Washington University Law Review
Written in the form of a fictional memo by Elena Kagan to the President of the U.S., this commentary offers a reply to the fictional memo by the President’s Counsel arguing that the President should not allow Justice Kagan to proceed with her remarks. The memo concedes the Counsel’s view that conservatives have succeeded in establishing the view that there are two types of judges: the liberal, activist and the conservative judge. The memo argues that Justice Kagan’s statement would offer a persuasive case against the conservative agenda, suggesting that neither the left nor the right has a monopoly on judicial activism. The proposed reply makes the case that charges of judicial activism fallaciously distract from the question of whether or not the American people agree with judicial decisions. Finally, the reply counters the objections of the Counsel concerning strategy by suggesting that media attention will offer a chance for persuasive dialogue as opposed to an embittered nomination fight.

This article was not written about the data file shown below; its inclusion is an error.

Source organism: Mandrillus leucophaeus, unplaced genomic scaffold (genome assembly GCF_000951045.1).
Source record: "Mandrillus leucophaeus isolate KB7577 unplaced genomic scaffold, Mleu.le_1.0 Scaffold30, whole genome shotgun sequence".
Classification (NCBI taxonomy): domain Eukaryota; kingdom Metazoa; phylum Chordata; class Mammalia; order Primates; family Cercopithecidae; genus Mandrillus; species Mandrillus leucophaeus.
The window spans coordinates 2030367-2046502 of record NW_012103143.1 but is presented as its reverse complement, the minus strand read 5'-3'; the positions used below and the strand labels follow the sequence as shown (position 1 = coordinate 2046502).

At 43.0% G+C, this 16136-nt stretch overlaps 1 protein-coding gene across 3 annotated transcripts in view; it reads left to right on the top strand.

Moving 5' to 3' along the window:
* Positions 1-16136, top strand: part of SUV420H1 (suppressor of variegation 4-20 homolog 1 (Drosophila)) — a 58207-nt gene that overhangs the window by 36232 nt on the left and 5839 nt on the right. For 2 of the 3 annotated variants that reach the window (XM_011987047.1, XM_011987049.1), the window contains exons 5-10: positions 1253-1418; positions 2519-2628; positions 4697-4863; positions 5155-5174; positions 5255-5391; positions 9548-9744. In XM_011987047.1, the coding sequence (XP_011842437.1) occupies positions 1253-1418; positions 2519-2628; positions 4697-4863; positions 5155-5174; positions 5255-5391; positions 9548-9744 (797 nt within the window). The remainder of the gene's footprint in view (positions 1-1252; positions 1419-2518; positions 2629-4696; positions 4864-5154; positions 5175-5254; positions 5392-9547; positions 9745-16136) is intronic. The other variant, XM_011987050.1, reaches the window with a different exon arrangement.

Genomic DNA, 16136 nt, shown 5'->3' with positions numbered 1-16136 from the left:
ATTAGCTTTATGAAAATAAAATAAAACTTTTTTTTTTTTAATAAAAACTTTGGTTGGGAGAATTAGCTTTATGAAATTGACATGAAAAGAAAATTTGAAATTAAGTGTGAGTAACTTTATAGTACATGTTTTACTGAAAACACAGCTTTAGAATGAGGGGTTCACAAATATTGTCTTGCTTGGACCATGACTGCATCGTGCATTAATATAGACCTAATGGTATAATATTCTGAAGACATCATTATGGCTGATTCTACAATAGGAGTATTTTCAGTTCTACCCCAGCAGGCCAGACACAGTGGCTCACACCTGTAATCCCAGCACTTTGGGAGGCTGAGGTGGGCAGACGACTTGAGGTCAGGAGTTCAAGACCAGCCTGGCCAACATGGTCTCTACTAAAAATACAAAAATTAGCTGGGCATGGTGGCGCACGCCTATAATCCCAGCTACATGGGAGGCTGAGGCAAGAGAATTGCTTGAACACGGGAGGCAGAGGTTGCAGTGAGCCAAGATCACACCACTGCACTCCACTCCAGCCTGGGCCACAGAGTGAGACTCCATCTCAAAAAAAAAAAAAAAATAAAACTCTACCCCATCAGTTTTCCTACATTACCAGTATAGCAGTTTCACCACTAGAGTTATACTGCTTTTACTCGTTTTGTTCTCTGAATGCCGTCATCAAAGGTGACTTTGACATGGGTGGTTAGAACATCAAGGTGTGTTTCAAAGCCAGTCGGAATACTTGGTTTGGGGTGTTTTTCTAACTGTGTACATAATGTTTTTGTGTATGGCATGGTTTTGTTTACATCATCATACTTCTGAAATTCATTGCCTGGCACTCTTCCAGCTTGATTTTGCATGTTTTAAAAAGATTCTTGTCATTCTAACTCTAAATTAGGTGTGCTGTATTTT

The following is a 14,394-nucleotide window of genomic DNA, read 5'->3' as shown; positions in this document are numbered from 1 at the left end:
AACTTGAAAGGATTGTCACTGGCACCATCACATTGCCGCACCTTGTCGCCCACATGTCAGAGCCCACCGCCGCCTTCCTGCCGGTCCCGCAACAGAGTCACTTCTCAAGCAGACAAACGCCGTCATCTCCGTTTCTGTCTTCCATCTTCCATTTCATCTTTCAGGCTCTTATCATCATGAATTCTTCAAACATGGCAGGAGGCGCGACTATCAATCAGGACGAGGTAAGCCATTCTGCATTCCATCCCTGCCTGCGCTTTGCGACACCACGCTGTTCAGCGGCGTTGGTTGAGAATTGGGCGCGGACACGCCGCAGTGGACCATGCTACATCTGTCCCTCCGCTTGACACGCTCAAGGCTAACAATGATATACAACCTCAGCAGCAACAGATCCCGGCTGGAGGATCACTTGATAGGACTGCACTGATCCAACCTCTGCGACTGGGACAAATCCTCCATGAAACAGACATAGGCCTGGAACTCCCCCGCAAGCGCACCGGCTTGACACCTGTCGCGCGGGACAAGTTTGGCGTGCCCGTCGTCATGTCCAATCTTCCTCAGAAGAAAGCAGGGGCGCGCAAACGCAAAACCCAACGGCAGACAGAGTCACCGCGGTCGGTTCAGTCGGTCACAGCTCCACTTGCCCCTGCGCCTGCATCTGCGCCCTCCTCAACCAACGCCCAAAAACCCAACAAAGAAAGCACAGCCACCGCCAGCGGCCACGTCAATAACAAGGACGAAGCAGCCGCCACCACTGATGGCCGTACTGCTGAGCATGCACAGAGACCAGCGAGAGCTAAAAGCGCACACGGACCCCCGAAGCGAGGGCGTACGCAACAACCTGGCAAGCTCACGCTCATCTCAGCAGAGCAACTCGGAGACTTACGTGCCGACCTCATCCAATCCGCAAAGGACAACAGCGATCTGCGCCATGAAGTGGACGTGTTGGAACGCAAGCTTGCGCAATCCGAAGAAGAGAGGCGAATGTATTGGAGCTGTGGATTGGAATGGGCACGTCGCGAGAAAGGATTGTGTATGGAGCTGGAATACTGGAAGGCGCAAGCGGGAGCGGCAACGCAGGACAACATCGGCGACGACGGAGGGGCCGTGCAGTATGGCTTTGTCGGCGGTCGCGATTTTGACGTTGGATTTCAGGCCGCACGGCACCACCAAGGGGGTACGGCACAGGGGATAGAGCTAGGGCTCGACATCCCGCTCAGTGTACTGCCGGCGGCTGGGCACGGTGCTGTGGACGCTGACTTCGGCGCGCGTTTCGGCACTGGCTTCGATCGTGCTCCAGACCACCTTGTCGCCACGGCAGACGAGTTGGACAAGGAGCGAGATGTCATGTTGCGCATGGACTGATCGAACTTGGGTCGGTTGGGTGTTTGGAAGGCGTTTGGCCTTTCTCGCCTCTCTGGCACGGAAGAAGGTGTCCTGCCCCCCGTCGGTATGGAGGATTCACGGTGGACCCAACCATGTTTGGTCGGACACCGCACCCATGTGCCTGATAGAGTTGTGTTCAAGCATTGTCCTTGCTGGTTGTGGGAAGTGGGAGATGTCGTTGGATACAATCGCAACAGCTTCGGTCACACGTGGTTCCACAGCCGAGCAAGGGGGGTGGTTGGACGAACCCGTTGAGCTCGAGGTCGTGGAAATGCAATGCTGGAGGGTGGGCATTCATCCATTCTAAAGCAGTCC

Eric J. Segall,
A Reply to Elena Kagan Can't Say That: The Sorry State of Public Discourse Regarding Constitutional Interpretation,
88 Wash. U. L. Rev. 553
Available at: https://openscholarship.wustl.edu/law_lawreview/vol88/iss2/8